Gianluigi Buffon became world champion in 2006 with Italy, but does not have too good memories of that day. He was exhausted, the tension of goalkeeping consumed him from the inside. Sometimes his legs were trembling when he was standing under the bar at Juventus.
In the piece for Player’s Tribune, published on October 19, 2019, the elder Buffon wrote a letter to himself at age 17, in which he talks about the mistakes he made in his life, the depression he ended up in and the way whereupon he managed to get out of it.


Italy’s arguably best goalkeeper ever was bullied as a kid. Buffone means buffoon and is an Italian swear word. Buffon was no sweetheart himself. As is often the case with bullied children, he became a bully himself. It certainly wasn’t the only stain on his career. Buffon graduated by buying a counterfeit copy of his diploma, he has been linked to several bribery scandals and he has allways had a big mouth.

At the age of seventeen Buffon made his debut for Parma in the Serie A. ‘You should be in bed, drinking warm milk’, the elder Buffon tells to the younger in the piece on Player’s Tribune. But in reality he drank beers at a club the night before the match, got in an argument with the police and pissed over the wheels of a policecar.
Buffon regrets the big mouth that he had when he was younger. Once he wore a message on his shirt saying ‘Death to the Cowards’. He says he didn’t know it was a slogan of far-right Italian fascists.

Buffon writes about the depression that came upon him when he was 26 years old. People called him Superman, but he got so depressed that het didn’t want to leave his bed.
He felt that his profession had turned him into a robot, thinking only about football, but he was certainly no Superman. One morning he gets out of bed to go to training, but than his legs start shaking.


At the depths of his depression, Buffon walked into an art museum in Torino that ran an exhibition with hundreds of paintings by Marc Chagall. When he sees the painting ‘Promenade’ it hits him like a lightning bolt.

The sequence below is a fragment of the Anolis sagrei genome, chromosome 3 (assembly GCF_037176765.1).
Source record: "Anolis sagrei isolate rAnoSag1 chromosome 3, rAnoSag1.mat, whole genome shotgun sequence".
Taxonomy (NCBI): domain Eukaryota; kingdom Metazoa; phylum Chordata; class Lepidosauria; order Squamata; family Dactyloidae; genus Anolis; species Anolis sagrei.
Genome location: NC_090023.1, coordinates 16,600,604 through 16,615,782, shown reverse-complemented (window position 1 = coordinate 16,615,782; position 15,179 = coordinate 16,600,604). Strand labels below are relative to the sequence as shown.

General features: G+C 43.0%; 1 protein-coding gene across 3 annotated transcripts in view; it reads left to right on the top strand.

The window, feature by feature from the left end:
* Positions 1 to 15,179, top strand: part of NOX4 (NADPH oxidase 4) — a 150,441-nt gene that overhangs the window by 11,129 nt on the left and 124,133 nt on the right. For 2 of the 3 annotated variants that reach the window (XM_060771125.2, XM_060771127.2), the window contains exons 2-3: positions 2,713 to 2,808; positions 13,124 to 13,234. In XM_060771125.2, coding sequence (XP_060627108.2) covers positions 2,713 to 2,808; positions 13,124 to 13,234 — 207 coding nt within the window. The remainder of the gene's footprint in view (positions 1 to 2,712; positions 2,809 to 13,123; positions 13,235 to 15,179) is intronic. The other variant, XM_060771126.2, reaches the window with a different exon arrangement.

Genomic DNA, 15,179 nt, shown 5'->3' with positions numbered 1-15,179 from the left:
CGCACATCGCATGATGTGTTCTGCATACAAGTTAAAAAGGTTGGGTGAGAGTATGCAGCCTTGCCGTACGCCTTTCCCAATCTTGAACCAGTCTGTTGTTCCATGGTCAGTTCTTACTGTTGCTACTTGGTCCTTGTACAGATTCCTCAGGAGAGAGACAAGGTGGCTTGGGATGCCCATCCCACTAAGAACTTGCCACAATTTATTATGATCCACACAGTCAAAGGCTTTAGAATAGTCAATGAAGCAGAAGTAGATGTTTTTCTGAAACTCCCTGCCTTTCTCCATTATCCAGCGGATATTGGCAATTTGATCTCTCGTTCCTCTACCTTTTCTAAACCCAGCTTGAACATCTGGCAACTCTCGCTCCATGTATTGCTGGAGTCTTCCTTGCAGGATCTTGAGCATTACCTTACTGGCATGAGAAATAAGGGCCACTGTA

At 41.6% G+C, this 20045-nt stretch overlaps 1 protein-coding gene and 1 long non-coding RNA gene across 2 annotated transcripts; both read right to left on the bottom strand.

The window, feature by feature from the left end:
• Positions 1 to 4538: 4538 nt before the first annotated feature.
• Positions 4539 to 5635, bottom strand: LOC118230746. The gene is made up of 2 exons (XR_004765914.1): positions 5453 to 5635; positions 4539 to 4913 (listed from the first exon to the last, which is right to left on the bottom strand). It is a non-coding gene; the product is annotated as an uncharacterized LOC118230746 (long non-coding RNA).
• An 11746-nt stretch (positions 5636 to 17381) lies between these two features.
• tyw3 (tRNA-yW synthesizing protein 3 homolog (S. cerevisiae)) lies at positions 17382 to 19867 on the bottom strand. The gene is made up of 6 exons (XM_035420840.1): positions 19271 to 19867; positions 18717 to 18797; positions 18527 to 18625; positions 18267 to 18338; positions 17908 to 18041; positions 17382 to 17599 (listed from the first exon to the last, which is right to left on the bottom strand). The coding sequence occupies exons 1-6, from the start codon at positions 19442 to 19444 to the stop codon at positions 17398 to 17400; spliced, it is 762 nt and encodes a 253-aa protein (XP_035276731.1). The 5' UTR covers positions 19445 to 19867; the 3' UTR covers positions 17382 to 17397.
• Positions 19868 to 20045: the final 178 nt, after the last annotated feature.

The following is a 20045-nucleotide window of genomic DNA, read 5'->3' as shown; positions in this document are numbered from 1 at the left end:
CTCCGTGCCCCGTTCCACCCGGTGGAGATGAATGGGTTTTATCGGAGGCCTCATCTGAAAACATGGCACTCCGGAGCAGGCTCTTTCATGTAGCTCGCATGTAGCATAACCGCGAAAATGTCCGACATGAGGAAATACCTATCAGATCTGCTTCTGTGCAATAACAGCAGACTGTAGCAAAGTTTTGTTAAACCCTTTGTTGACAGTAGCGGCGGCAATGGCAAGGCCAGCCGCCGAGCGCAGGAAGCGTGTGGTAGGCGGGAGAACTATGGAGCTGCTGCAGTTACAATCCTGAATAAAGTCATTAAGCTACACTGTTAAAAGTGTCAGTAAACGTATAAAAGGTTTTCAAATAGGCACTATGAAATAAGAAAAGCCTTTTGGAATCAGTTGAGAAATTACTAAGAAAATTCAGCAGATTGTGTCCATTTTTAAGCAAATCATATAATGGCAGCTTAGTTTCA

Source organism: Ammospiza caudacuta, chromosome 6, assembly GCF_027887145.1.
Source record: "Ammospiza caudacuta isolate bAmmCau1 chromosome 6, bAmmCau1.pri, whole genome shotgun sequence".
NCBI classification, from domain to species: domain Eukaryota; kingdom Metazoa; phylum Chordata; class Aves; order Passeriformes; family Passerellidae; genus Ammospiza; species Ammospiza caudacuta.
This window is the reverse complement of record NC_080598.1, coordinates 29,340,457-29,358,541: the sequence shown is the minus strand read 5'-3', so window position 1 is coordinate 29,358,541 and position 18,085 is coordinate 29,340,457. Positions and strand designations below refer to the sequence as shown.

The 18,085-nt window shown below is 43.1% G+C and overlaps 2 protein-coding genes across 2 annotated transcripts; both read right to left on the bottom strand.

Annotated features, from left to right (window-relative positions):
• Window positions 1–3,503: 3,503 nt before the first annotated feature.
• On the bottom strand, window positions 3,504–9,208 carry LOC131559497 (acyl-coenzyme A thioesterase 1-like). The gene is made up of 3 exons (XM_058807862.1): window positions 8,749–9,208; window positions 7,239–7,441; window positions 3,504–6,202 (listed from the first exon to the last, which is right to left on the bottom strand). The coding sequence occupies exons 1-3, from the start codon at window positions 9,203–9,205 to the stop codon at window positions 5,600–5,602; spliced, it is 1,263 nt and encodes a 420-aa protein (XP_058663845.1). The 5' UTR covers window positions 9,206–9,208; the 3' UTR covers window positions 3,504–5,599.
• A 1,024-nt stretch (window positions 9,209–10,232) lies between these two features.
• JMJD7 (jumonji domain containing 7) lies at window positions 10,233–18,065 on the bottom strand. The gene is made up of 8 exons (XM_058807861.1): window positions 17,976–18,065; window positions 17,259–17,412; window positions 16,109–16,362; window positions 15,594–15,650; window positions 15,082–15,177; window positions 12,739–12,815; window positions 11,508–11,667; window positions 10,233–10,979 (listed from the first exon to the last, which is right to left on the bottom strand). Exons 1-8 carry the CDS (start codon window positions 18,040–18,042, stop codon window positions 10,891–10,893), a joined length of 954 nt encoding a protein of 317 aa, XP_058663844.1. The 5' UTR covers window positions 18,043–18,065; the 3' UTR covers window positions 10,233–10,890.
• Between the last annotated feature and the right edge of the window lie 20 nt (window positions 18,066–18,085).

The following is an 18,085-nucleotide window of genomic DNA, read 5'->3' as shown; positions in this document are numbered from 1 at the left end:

Buffon describes: ‘It’s an almost childlike image. A man and a woman are in a park, having a picnic, but everything is magical. The woman is flying away into the sky, like an angel, and the man is standing on the ground, holding her hand, smiling. It is like the dream of a child.’
The image brought back to Buffon the feelings of happiness and simplicity that he was used to as a child. The feeling that he had when he saw Thomas N’Kono punching the ball 30 yards into the sky. The art worked a a cure for him. It lifted the inner heaviness that he felt at the time. ‘Like the woman being lifted into the air in Chagall’s painting.’

The image brought back to Buffon the feelings of happiness and simplicity that he was used to as a child


With his never ending career, Buffon has racked up endless records, but it’s still not enough for him. Last season he won the cup with Juventus, the 25th trophy he won with an Italian club, a record he now shares with Paolo Maldini. As a Serie A player, Buffon had already surpassed Maldini before. He has played 658 matches in the Serie A, Maldini 648 and number 3 Francesco Totti 618.
To overtake former Lazio goalkeeper Marco Ballotta as the oldest player ever in the Italian league, he will have to promote with Parma. Ballota played in Serie A at 44 years and 38 days, Buffon was 43 when he retired from the top tier in Italy, but he may still return to the Serie A in the years to come.

Leave a Reply